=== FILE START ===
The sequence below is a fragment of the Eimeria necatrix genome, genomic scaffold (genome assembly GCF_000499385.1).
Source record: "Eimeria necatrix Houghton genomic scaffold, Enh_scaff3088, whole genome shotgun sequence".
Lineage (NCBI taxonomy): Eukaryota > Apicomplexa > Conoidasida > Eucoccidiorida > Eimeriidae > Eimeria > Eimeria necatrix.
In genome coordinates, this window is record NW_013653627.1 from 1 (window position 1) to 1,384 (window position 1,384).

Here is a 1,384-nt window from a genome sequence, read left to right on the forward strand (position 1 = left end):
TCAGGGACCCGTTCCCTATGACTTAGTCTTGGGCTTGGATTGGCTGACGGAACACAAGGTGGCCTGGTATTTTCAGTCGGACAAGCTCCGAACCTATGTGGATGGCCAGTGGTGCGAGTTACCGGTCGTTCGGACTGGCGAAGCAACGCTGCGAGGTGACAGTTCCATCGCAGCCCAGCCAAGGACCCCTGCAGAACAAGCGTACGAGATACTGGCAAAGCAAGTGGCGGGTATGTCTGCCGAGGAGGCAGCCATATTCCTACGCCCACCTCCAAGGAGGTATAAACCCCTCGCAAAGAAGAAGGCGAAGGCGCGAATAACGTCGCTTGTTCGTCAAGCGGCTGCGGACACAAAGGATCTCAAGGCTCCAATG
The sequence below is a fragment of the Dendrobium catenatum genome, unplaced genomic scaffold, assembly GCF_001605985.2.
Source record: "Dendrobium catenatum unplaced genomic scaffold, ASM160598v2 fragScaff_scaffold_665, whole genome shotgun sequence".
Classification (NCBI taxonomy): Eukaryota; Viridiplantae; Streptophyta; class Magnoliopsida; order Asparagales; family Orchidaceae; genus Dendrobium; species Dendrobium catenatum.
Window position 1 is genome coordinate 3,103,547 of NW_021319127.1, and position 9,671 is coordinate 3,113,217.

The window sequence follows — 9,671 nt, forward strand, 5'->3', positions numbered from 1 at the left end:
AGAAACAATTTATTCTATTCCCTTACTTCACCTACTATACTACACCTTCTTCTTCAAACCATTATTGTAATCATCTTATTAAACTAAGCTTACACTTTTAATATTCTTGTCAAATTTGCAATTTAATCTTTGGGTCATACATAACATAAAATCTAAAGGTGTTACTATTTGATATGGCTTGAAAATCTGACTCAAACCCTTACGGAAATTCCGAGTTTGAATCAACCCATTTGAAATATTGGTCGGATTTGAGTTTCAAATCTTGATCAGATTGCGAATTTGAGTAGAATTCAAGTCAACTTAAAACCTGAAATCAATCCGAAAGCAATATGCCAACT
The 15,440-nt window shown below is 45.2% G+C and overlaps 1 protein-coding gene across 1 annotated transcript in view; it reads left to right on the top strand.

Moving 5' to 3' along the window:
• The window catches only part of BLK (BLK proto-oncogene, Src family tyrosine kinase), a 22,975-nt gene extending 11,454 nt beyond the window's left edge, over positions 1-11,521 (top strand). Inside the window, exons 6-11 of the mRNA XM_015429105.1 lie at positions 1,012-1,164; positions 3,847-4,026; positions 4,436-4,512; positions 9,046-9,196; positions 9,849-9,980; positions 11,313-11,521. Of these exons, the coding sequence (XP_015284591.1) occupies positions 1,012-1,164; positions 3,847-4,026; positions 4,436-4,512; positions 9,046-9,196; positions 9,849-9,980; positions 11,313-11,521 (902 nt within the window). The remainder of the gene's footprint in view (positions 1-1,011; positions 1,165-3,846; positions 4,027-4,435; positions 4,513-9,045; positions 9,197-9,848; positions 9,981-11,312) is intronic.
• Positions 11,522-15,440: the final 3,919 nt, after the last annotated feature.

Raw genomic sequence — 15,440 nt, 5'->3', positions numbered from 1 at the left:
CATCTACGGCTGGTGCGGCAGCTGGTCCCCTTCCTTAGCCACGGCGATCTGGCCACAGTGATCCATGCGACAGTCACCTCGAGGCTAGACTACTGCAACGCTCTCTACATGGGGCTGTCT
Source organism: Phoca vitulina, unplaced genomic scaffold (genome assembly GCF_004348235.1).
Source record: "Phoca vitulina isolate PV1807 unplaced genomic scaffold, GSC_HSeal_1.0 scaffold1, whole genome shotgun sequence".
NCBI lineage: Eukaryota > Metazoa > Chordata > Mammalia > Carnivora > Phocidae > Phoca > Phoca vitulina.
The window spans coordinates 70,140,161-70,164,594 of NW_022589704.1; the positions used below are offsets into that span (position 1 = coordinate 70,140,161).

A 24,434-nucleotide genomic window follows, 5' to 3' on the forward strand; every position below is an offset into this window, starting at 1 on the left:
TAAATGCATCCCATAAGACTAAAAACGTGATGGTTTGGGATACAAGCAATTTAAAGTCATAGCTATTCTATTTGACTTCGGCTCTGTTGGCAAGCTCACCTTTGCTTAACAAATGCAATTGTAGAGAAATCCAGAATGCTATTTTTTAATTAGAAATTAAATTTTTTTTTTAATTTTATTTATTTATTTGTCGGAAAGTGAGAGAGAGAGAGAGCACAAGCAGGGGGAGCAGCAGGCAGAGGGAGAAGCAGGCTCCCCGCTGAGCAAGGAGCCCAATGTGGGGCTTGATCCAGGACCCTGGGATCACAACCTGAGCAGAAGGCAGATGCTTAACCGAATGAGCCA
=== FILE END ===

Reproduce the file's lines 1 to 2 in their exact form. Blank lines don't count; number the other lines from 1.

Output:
The sequence below is a fragment of the Eimeria necatrix genome, genomic scaffold (genome assembly GCF_000499385.1).
Source record: "Eimeria necatrix Houghton genomic scaffold, Enh_scaff3088, whole genome shotgun sequence".